at the Academy of Movement and Music

March 11, 12, 18, and 19

The reconstruction of dances by past masters is vitally important to our understanding of how those masters shaped and influenced the dance we see today–whether classic ballet or modern dance. The recovery of that ephemeral past is also a matter of some urgency, for memories fail and mortality overtakes the artists who originally performed the works.

Fortunately there are those who understand the significance of the task. We owe the Joffrey Ballet our gratitude for its reconstructions of Nijinsky’s The Rite of Spring, George Balanchine’s Cotillon, and other works of the early 20th century. We owe the Oak Park-based Momenta an even greater vote of thanks for its reconstruction and performance of some long-lost, nearly forgotten works by the great modern-dance pioneer Doris Humphrey, who as it happens was an Oak Park native. This is a very expensive, time-consuming project for a neighborhood dance school to undertake.

Momenta is composed of the Academy of Movement and Music’s students. They are surprisingly accomplished, and responded beautifully to the challenge of a new dance vocabulary. But because they are students, Stephanie Clemens, Momenta’s artistic director, wisely concentrated on Humphrey’s early works, when she was still refining her choreographic ideas and style. The concert featured dances Humphrey made as a schoolgirl, as a member of the Denishawn group, and from the later period when she and Charles Weidman had formed their legendary partnership. Humphrey choreographed into the 50s, but no work on this, program dates from later than 1935.

These fascinating glimpses into Humphrey’s artistic growth opened with a cute, naive children’s dance, Nursery Suite, choreographed by Humphrey’s first dancing teacher, Mary Wood Hinman, at Francis Parker School. The program continued with Humphrey’s 1914 Greek Sacrificial Dance–the first work of which we have a record–in which 15 young dancers move and pose in hieratic tableaux. It was just the sort of work a talented, imaginative young choreographer would create having seen pictures of ancient Greek art.

The next dance on the program announced a giant artistic and chronological leap forward: Dawn DeAngelo, a guest from Philadelphia Dance Theatre (which is dedicated to recovering Humphrey’s lost works), performed Two Ecstatic Themes–a mature rhapsodic work from 1931, when Humphrey had found her distinctive style. The falls and recoveries, in which soft, lyrical sinkings to the ground are contrasted with a strong vertical angularity, are simply gorgeous, and were gorgeously danced.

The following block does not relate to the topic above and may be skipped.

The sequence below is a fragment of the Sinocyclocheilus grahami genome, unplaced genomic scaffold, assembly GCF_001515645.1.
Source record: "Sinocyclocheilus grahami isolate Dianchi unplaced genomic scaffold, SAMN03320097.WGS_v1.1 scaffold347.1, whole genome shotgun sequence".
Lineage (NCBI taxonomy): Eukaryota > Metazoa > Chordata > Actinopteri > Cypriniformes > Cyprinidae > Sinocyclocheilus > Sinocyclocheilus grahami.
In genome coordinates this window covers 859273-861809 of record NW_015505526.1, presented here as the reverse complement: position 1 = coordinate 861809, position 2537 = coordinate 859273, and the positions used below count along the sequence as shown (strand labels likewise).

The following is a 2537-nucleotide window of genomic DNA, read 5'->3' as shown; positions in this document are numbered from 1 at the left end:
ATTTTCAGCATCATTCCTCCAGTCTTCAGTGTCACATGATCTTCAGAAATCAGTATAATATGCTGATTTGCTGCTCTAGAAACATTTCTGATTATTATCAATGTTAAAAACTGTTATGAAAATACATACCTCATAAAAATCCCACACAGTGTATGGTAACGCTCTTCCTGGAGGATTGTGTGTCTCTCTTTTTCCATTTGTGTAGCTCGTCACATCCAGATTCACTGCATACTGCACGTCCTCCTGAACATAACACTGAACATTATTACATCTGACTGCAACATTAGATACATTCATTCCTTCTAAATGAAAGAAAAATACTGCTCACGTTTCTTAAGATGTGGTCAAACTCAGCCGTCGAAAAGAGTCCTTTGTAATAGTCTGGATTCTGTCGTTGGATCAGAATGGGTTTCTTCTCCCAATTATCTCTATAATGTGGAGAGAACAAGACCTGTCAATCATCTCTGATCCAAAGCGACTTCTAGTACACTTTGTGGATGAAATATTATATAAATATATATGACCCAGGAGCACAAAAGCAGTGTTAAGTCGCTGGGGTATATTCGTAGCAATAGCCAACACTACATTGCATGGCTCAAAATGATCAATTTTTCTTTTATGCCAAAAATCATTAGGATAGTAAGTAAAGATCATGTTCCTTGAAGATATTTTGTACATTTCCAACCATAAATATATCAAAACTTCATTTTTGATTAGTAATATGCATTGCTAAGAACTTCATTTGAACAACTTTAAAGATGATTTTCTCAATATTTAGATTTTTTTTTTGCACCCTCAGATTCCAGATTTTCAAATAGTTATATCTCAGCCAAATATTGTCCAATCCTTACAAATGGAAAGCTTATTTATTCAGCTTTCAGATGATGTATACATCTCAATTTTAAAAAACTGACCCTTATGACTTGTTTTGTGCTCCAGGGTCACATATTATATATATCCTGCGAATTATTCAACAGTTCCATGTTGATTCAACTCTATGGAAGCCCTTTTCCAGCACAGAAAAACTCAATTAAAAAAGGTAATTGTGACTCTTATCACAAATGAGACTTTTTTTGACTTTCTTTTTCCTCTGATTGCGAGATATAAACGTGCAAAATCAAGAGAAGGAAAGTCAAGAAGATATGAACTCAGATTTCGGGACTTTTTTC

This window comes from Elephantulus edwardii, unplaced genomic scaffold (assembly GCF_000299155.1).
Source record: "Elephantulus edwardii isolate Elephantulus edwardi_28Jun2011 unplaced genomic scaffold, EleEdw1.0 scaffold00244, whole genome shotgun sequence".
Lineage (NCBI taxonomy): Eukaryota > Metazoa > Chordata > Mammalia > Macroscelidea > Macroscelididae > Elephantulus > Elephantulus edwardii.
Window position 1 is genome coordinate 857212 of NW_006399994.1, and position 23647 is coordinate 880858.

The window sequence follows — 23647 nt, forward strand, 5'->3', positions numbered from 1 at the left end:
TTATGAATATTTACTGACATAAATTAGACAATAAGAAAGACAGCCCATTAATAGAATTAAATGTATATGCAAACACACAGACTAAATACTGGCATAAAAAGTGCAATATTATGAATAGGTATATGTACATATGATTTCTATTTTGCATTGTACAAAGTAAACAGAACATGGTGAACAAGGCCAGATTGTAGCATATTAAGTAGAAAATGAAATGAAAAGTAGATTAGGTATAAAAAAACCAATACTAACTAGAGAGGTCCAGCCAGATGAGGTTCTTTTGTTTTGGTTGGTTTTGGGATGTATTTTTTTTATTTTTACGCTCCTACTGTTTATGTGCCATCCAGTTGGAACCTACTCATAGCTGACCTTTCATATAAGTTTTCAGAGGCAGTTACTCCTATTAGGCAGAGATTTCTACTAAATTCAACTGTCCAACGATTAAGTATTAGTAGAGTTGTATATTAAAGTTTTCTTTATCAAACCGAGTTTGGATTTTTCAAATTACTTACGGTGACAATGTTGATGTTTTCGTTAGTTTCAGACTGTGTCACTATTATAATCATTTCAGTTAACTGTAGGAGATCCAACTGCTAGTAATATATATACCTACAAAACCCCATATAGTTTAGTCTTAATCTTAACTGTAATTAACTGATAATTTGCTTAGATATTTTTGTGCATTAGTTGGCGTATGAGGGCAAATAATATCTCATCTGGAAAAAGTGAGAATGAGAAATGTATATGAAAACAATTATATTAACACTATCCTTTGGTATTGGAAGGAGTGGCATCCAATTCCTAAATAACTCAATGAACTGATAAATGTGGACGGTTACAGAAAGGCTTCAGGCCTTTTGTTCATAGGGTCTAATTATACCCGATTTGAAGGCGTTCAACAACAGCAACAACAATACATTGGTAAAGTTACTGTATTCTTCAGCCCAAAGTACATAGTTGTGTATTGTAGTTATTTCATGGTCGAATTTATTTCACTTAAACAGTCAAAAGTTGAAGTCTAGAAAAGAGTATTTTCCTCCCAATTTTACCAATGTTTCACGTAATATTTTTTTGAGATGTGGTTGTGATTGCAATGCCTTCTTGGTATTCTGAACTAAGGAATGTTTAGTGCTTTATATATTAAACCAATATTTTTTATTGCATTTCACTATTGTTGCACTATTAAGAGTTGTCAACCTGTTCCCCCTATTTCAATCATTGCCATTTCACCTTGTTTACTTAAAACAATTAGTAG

The next dance, Soaring, was created 11 years earlier with Ruth St. Denis when Humphrey was a member of Denishawn. Reconstructed by Letitia Coburn, Soaring is a dance for five women and an enormous, billowing scarf, and it remains a graceful reminder of the time when scarves played an important role in creating dance designs. The five teenagers who performed it made lovely woodland sprites.

Air for the G String, created by Humphrey in 1928, is a grave, sculptural dance to Bach, in which five women in long Renaissance-like draperies move slowly in procession. It is an abstract piece–no story–but it has a devout, almost religious look. Air for the G String, which is available on film with Humphrey dancing the central figure, is an unusual work for Humphrey–her outlook was humanist, not religious, and she concentrated on human relationships.

Mino Nicholas, director of Philadelphia Dance Theatre, then joined DeAngelo in Duo-Drama, a 1935 piece Humphrey had created for herself and Weidman, which Nicholas re-created. There’s no story here either, but the choreography obviously alludes to the eternal struggle between man and woman for dominance. Danced to Roy Harris’s astringent Concerto for String Quartet, Clarinet, and Piano, DuoDrama is a powerful, disturbing work.

Nicholas also danced Brahms Study, a short solo by Eleanor King. King was once a member of the early Humphrey dance group, and she has reconstructed for Momenta Humphrey’s 1929 Grieg Concerto, a pageantlike work for a corps of 15 and a leader, danced here with incisive strength and intensity by Laura Schwenk of Chicago Repertory Dance Ensemble. The leader’s clenched fists–yes, clenched fists in 1929–stamping feet, and red scarf direct the group in a study in design and control as the group falls to the floor, rolls over, rises, and in perfect unison clenches its fists and stamps to her orders.

At first the Grieg piano concerto seemed an incongruous, romantic choice of music for this strong dance, but on reflection it seemed perfect–this dance is a fine example of Humphrey’s music visualization, with music and movement beautifully coordinated so that each reflects the moods of the other.

The first part of the program was composed of selections from Facade, choreographed by Clemens; Facade dates from the same period as the Humphrey dances in this performance. Momenta offers a concert of historic and artistic significance, both inspiring and instructive. It gives us the rare opportunity–which will be repeated this weekend to see how this mother of modern dance led the way to the dance we see today.